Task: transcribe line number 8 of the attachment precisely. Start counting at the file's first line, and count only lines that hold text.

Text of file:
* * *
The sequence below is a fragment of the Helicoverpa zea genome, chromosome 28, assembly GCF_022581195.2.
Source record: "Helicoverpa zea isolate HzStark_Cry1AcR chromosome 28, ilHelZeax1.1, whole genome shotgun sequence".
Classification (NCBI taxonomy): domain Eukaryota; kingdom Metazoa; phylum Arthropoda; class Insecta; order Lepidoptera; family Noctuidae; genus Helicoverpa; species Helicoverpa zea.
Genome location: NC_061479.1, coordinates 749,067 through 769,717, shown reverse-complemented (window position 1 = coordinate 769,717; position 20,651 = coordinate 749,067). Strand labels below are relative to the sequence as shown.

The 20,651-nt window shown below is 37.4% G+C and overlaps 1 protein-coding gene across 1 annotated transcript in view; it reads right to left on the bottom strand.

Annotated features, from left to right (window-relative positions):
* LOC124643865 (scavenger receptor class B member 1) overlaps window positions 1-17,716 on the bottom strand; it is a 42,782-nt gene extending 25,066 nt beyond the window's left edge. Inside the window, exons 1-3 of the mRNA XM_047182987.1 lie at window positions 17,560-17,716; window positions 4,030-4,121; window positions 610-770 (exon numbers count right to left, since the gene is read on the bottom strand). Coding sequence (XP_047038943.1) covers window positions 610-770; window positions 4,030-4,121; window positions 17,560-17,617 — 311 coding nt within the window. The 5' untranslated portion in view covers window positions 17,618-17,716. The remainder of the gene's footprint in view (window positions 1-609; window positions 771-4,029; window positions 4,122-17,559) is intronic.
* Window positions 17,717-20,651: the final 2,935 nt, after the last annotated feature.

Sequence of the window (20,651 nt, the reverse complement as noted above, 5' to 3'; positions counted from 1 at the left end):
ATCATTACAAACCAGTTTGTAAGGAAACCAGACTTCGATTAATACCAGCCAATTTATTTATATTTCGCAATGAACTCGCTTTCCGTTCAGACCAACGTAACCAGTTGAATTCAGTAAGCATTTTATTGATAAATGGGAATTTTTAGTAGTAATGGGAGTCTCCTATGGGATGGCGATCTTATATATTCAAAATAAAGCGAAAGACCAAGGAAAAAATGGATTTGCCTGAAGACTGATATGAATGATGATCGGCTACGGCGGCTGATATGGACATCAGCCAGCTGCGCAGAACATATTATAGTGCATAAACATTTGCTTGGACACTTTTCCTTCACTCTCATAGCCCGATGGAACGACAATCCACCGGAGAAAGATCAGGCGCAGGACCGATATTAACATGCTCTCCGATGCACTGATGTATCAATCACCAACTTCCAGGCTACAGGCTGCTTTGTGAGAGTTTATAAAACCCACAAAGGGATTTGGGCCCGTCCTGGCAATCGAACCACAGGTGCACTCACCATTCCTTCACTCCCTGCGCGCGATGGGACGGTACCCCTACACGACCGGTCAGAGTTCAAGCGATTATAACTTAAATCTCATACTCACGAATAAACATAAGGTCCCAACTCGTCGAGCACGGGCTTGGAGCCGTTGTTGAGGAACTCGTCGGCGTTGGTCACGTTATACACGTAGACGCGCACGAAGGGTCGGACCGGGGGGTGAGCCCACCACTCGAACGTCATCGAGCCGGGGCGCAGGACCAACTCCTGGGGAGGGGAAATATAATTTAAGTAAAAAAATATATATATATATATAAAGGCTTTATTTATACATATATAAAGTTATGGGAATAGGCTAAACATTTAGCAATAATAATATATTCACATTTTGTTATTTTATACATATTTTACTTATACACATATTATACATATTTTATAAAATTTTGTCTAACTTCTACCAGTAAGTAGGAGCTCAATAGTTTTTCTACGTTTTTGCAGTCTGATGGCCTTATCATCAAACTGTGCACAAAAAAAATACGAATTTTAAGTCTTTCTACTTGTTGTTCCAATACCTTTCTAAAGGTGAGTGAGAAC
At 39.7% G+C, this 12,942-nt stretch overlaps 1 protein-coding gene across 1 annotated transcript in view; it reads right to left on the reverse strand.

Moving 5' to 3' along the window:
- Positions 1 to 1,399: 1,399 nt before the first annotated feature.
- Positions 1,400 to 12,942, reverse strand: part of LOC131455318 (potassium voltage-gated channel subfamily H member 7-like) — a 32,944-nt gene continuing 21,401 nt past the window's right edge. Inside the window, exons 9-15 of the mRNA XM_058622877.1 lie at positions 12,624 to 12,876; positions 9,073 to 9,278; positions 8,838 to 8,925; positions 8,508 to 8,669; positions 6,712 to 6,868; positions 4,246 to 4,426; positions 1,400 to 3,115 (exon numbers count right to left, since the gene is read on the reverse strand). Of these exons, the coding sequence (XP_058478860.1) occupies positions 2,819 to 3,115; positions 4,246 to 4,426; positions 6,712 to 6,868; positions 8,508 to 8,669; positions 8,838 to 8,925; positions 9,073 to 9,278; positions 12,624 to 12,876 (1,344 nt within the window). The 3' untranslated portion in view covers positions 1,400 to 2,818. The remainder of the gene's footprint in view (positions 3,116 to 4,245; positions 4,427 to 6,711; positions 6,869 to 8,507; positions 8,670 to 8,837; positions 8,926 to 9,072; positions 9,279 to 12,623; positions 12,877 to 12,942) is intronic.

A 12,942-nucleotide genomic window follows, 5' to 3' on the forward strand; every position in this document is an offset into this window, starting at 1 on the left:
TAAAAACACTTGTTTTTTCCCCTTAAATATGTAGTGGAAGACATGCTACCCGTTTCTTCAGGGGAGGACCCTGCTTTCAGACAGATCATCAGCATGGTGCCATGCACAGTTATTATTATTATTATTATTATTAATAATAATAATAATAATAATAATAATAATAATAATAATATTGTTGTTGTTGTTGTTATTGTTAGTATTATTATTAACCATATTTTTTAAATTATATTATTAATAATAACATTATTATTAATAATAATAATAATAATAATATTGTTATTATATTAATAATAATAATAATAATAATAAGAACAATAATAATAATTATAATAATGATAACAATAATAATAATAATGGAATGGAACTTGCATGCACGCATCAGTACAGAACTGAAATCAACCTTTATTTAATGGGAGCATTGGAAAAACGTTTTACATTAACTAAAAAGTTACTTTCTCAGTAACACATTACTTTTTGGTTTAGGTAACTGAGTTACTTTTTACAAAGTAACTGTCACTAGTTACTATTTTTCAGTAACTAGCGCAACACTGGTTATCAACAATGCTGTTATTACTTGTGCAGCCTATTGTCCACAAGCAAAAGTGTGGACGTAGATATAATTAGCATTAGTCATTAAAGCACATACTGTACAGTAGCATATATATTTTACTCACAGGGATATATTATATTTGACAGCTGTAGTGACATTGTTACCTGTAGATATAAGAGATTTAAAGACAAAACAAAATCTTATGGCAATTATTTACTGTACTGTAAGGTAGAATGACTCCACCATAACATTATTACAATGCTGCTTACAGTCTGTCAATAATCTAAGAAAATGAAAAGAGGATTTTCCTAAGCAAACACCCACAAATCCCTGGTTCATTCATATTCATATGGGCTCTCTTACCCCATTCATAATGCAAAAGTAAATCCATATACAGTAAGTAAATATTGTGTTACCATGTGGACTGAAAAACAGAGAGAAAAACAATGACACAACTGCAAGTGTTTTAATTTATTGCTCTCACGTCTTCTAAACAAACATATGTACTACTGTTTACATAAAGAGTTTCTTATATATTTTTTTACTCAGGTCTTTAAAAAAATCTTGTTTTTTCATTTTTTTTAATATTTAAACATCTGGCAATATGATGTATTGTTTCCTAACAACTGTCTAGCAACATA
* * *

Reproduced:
* Window positions 17,717-20,651: the final 2,935 nt, after the last annotated feature.